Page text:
Great photos but my favorite is the one with the puppy yawning i think i have looked like that at times. The bulldog puppy is such a great photo, I thought it was worthy of being at the top of the pile. Join award-winning Cape photographer Zig Guzikowski on a personalized photo workshop tour to hone your skills and learn how to best photograph this very special place. Join Zig for a morning excursion to capture classic images of Cape Cod – dunes, beaches, harbors, fishing boats, lobster traps, windmills, watermills, lighthouses and more.
Learn how composing your shot from a slightly different angle can turn a photo from drab to fab. It doesn’t matter if you’re photographing animals, people, or nature; the next time you find yourself taking photos, rather than simply pointing and shooting, try composing your shot down on one knee or standing on a chair. Sometimes shooting from different angles simply adds interest to a photo, but it can also help portray the size of your subject or even exaggerate it.
If you haven’t guessed already, shooting from above your subject will have the opposite effect; the subject will appear smaller. Don’t think that you need to look through your digital camera’s viewfinder to compose your images all the time. Get creative and try shooting the same thing from several different angles for entirely new looks of the same subject. In addition to the above benefits, composing a photo from a different angle can help eliminate distracting backgrounds.

So the next time you find yourself photographing family members, animals, buildings, or really anything for that matter, don’t be afraid to experiment. Posted in Beginner Tips, Composition, Photography Tips & Techniques and tagged angles, composition, different angles, perspective, take better photos, tips on June 27, 2014 by Rhonda Callow.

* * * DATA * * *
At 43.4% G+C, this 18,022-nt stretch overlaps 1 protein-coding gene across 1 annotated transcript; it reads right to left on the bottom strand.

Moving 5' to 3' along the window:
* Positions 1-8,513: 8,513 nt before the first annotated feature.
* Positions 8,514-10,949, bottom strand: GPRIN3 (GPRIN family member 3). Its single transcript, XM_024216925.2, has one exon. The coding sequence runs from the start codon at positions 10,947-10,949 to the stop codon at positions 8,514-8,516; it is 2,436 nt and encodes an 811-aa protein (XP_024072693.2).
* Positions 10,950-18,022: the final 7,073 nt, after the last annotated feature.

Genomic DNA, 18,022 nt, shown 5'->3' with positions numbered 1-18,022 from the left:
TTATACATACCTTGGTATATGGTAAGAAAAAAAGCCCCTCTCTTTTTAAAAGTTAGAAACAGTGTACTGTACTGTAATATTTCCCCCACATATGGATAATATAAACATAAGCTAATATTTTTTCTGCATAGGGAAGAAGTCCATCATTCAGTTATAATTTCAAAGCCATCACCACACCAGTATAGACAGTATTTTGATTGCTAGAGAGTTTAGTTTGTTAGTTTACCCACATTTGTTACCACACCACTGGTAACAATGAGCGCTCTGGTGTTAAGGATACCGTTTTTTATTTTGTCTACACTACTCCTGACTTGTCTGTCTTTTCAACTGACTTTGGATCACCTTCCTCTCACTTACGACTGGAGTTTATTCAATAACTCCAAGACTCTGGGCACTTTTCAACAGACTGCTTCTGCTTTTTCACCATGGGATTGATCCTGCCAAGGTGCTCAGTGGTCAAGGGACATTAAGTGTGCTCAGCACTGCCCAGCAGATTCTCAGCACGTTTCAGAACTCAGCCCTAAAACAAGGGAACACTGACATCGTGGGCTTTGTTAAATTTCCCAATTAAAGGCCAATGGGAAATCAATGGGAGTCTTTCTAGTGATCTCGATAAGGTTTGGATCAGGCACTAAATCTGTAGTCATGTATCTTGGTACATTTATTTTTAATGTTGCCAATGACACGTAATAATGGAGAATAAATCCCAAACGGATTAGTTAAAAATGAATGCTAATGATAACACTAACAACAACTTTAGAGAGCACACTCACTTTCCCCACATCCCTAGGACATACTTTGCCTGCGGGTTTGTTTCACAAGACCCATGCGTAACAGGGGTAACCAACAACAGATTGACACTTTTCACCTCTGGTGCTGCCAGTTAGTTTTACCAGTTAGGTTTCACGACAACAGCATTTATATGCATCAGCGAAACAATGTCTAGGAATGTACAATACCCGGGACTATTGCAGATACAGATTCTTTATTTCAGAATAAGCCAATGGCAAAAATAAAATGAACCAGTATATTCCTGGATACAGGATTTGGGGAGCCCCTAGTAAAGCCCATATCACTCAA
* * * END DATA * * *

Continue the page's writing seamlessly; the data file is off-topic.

I was trying to take advantage of the gorgeous blue sky today by shooting from a low angle. Here are some autumn photography tips to help you capture the most from the season of changing colours. In relation to autumn photography, a polarizing filter can help accentuate all the vibrant fall colours. However, being outdoors doesn’t automatically give you the greatest lighting conditions for your photo shoot. Some of the most incredible autumn photos have not only vibrant colours in them, they also include contrasting colours, i.e.
Shooting from different angles can produce some fantastic images that are unique and extremely interesting. With that said, if you’re struggling to capture a decent photo due to your environment – be it poor lighting, a shoddy background, or uncooperative weather (and not just rain; wind can make it next to impossible to photograph a macro shot of a leaf or other small subject) – there’s no harm in bringing a leaf or two home with you to photograph under a controlled environment. Photographers don’t add any special effects or props for these shots, but the weather and lighting plays an important role in this technique.
For your own safety, as well as the safety of the critters, make sure you give them space, move slowly and quietly, and, in the case of wild animals, don’t try to hold or touch them.
A lot of  affordable point-and-shoot cameras nowadays have impressive built-in optical zoom. If you’re zooming in or shooting in low-light conditions, it’s especially important to stabilize your camera.
When at all possible, turn off your flash and use the surrounding natural light.” When you’re photographing baby animals that are behind glass at the zoo or aquarium, it’s also important to shoot without the flash because if you do use the flash, it will create significant glare as the flash will reflect in the glass, essentially ruining an otherwise great photo.